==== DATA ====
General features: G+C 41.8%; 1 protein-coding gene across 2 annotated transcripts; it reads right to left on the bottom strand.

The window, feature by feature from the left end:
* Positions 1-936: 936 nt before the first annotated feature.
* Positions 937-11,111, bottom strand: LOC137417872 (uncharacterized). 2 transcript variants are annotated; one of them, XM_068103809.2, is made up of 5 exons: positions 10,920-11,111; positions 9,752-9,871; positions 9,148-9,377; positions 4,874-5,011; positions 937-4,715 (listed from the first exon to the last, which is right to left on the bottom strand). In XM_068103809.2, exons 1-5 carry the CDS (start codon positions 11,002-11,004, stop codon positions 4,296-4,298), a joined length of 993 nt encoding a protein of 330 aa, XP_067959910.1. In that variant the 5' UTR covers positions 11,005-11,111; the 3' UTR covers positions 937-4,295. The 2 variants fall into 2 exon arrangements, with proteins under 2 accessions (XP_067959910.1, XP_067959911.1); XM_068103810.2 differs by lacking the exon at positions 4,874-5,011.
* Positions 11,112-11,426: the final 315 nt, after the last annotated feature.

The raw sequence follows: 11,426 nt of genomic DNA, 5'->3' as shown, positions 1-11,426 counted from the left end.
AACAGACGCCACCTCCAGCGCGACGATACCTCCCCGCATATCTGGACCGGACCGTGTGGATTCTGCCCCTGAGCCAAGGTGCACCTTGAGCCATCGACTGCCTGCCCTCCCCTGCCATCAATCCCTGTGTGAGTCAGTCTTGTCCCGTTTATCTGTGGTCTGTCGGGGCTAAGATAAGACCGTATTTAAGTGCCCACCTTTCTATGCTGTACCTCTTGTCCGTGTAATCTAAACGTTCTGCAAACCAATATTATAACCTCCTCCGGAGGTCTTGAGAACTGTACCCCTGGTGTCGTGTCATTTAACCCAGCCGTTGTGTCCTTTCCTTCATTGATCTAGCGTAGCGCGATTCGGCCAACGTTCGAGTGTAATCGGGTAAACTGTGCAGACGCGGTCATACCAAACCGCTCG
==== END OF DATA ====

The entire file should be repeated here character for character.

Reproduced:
General features: G+C 41.8%; 1 protein-coding gene across 2 annotated transcripts; it reads right to left on the bottom strand.

The window, feature by feature from the left end:
* Positions 1-936: 936 nt before the first annotated feature.
* Positions 937-11,111, bottom strand: LOC137417872 (uncharacterized). 2 transcript variants are annotated; one of them, XM_068103809.2, is made up of 5 exons: positions 10,920-11,111; positions 9,752-9,871; positions 9,148-9,377; positions 4,874-5,011; positions 937-4,715 (listed from the first exon to the last, which is right to left on the bottom strand). In XM_068103809.2, exons 1-5 carry the CDS (start codon positions 11,002-11,004, stop codon positions 4,296-4,298), a joined length of 993 nt encoding a protein of 330 aa, XP_067959910.1. In that variant the 5' UTR covers positions 11,005-11,111; the 3' UTR covers positions 937-4,295. The 2 variants fall into 2 exon arrangements, with proteins under 2 accessions (XP_067959910.1, XP_067959911.1); XM_068103810.2 differs by lacking the exon at positions 4,874-5,011.
* Positions 11,112-11,426: the final 315 nt, after the last annotated feature.

The raw sequence follows: 11,426 nt of genomic DNA, 5'->3' as shown, positions 1-11,426 counted from the left end.
AACAGACGCCACCTCCAGCGCGACGATACCTCCCCGCATATCTGGACCGGACCGTGTGGATTCTGCCCCTGAGCCAAGGTGCACCTTGAGCCATCGACTGCCTGCCCTCCCCTGCCATCAATCCCTGTGTGAGTCAGTCTTGTCCCGTTTATCTGTGGTCTGTCGGGGCTAAGATAAGACCGTATTTAAGTGCCCACCTTTCTATGCTGTACCTCTTGTCCGTGTAATCTAAACGTTCTGCAAACCAATATTATAACCTCCTCCGGAGGTCTTGAGAACTGTACCCCTGGTGTCGTGTCATTTAACCCAGCCGTTGTGTCCTTTCCTTCATTGATCTAGCGTAGCGCGATTCGGCCAACGTTCGAGTGTAATCGGGTAAACTGTGCAGACGCGGTCATACCAAACCGCTCG